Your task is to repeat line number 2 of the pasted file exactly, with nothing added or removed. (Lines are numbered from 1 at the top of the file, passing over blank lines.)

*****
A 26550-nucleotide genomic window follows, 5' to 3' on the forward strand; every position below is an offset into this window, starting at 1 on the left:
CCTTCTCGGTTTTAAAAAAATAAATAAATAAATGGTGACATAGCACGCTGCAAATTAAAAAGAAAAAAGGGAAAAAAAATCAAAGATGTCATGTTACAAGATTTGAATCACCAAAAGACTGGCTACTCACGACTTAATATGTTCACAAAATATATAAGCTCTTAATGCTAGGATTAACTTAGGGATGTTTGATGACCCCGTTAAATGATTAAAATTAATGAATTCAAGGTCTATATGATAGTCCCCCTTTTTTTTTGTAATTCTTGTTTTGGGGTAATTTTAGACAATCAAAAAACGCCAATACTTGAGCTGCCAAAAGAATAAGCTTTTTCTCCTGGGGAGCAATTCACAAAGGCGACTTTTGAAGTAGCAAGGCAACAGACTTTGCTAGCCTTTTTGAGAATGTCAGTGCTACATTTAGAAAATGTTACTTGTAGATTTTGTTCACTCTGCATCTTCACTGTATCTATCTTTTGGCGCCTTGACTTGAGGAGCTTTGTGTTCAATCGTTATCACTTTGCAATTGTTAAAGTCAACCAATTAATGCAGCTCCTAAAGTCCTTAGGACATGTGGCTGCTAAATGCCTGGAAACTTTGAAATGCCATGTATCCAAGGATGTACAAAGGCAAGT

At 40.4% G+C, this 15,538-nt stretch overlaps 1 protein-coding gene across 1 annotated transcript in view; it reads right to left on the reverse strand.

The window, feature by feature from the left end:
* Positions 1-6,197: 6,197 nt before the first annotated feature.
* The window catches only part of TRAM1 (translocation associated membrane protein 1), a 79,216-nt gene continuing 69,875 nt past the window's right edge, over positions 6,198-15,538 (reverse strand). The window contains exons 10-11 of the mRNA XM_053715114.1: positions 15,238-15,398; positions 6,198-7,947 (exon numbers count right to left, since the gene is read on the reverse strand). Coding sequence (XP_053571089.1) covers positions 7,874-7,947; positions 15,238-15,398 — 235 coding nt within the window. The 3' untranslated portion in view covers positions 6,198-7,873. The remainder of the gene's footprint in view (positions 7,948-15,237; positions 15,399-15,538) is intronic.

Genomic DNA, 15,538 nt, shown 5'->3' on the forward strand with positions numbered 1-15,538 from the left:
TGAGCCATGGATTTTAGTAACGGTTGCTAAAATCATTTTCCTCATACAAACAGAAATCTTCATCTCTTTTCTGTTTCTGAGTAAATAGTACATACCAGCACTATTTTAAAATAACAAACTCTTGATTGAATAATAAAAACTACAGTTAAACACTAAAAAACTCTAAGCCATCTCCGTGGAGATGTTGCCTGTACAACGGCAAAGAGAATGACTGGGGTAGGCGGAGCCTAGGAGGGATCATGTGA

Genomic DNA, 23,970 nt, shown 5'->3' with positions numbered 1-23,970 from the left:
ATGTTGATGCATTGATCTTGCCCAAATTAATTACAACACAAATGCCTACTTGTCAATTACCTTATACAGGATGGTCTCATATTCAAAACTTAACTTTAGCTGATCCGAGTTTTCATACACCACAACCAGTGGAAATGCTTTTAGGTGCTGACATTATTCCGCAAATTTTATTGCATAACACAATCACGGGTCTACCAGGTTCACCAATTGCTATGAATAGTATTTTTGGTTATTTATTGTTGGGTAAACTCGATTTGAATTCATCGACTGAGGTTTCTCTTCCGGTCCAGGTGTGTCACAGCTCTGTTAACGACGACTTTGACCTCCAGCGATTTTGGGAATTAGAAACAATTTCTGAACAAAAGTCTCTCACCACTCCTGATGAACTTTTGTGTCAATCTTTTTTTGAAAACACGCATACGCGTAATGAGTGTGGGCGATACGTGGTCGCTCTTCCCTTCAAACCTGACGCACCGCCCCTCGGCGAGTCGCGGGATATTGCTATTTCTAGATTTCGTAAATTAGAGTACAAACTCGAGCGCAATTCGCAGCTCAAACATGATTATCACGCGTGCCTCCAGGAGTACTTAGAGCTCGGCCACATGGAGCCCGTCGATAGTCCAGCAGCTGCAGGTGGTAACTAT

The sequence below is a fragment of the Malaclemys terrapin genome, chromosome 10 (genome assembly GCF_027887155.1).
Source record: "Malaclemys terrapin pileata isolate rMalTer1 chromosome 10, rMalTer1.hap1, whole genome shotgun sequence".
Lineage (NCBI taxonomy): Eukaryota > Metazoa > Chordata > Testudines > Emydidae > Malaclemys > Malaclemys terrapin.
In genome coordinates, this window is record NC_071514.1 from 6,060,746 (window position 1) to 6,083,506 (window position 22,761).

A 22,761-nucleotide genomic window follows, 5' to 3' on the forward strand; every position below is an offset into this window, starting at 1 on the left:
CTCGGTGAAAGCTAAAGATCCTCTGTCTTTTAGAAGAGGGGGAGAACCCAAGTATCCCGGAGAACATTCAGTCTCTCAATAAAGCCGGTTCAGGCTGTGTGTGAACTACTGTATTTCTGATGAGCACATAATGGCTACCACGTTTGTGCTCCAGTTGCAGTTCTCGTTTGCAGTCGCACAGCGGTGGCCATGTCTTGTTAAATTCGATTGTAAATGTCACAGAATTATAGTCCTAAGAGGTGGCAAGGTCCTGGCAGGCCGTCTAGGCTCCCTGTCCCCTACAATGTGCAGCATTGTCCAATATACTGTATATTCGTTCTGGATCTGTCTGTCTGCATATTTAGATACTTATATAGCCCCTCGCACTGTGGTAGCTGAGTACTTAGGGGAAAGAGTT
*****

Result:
CCTTCTCGGTTTTAAAAAAATAAATAAATAAATGGTGACATAGCACGCTGCAAATTAAAAAGAAAAAAGGGAAAAAAAATCAAAGATGTCATGTTACAAGATTTGAATCACCAAAAGACTGGCTACTCACGACTTAATATGTTCACAAAATATATAAGCTCTTAATGCTAGGATTAACTTAGGGATGTTTGATGACCCCGTTAAATGATTAAAATTAATGAATTCAAGGTCTATATGATAGTCCCCCTTTTTTTTTGTAATTCTTGTTTTGGGGTAATTTTAGACAATCAAAAAACGCCAATACTTGAGCTGCCAAAAGAATAAGCTTTTTCTCCTGGGGAGCAATTCACAAAGGCGACTTTTGAAGTAGCAAGGCAACAGACTTTGCTAGCCTTTTTGAGAATGTCAGTGCTACATTTAGAAAATGTTACTTGTAGATTTTGTTCACTCTGCATCTTCACTGTATCTATCTTTTGGCGCCTTGACTTGAGGAGCTTTGTGTTCAATCGTTATCACTTTGCAATTGTTAAAGTCAACCAATTAATGCAGCTCCTAAAGTCCTTAGGACATGTGGCTGCTAAATGCCTGGAAACTTTGAAATGCCATGTATCCAAGGATGTACAAAGGCAAGT